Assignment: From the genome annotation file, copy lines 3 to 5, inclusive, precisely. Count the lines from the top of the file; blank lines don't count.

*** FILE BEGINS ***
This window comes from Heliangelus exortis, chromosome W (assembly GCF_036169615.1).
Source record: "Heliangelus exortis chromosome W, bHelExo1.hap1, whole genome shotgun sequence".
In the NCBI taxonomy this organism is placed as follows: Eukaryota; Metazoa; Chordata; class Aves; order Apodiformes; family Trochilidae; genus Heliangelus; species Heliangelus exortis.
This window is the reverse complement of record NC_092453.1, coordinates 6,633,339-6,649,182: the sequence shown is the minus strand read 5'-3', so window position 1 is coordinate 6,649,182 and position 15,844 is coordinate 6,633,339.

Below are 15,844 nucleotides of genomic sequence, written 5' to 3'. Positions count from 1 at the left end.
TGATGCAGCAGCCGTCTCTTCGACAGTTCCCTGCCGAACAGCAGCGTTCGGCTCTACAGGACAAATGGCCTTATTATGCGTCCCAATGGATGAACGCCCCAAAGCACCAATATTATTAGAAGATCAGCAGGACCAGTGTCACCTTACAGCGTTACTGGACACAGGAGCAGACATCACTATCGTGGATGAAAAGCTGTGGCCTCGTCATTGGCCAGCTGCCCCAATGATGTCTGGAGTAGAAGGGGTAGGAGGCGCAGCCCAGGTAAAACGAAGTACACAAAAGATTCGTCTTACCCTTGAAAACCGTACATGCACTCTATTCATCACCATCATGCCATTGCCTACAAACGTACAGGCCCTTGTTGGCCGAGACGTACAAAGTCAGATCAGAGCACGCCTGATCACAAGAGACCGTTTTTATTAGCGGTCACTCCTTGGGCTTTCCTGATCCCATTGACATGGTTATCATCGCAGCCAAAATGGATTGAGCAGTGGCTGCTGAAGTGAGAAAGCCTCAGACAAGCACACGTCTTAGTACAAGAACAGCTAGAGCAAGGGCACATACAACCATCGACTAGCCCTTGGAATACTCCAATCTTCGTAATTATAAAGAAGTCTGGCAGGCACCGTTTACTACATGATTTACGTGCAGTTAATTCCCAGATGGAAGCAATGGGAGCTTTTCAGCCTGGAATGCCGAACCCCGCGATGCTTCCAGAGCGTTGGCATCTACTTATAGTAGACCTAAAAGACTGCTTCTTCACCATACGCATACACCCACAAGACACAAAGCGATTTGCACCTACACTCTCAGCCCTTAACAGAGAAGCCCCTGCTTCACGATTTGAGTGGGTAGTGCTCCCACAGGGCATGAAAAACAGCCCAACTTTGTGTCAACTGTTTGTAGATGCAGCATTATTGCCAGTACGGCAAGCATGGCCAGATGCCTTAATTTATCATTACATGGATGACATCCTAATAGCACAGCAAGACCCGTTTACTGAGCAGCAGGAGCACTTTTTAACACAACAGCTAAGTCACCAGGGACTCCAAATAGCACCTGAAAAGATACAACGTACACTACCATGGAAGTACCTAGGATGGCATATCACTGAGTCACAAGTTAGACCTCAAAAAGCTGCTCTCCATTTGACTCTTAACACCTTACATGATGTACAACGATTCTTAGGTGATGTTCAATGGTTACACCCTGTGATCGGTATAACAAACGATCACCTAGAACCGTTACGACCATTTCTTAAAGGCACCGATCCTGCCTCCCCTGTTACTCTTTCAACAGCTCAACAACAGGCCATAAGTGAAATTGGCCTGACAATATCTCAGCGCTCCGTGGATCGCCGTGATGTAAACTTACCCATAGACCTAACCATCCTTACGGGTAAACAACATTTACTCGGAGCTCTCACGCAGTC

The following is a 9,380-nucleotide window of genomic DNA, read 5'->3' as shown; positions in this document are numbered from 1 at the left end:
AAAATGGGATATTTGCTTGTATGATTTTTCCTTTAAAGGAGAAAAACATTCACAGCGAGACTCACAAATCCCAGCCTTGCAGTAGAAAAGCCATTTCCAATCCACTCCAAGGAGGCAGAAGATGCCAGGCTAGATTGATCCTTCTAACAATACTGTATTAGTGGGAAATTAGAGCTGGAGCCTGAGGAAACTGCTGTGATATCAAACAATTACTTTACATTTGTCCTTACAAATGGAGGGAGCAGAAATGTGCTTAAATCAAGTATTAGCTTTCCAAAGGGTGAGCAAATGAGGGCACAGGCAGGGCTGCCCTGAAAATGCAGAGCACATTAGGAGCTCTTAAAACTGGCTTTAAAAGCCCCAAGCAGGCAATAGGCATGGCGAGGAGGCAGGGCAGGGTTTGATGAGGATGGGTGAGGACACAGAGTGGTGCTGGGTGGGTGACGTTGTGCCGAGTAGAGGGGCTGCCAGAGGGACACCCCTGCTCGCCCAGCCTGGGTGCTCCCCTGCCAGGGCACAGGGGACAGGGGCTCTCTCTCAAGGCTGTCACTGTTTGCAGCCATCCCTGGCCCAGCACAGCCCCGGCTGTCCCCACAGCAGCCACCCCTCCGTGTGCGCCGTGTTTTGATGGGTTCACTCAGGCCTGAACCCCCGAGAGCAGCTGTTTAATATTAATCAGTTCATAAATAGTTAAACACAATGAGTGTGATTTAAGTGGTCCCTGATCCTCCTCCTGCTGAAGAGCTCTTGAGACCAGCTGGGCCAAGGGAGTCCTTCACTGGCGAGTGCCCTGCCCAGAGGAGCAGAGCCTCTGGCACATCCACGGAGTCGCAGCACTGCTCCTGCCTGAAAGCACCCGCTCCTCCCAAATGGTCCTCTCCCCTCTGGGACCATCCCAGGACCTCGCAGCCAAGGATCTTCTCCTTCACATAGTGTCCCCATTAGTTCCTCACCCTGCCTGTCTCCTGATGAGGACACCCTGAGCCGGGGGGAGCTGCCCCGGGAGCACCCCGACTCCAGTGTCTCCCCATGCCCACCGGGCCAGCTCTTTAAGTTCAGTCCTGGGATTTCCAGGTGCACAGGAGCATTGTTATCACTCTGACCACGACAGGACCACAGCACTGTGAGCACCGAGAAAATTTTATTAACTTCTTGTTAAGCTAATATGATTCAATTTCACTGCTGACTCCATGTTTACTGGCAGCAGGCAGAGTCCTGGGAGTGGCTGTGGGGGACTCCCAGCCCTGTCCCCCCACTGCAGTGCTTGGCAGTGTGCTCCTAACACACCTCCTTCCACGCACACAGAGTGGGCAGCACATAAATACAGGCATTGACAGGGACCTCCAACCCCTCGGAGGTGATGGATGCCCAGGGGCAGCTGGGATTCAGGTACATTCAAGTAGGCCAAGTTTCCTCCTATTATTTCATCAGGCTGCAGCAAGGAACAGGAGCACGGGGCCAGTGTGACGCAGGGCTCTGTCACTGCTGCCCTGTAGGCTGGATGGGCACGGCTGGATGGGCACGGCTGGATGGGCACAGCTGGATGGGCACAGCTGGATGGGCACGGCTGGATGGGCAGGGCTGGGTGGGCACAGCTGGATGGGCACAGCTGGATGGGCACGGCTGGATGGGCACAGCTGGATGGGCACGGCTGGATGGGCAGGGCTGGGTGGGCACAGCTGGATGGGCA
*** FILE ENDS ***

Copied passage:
In the NCBI taxonomy this organism is placed as follows: Eukaryota; Metazoa; Chordata; class Aves; order Apodiformes; family Trochilidae; genus Heliangelus; species Heliangelus exortis.
This window is the reverse complement of record NC_092453.1, coordinates 6,633,339-6,649,182: the sequence shown is the minus strand read 5'-3', so window position 1 is coordinate 6,649,182 and position 15,844 is coordinate 6,633,339.

Below are 15,844 nucleotides of genomic sequence, written 5' to 3'. Positions count from 1 at the left end.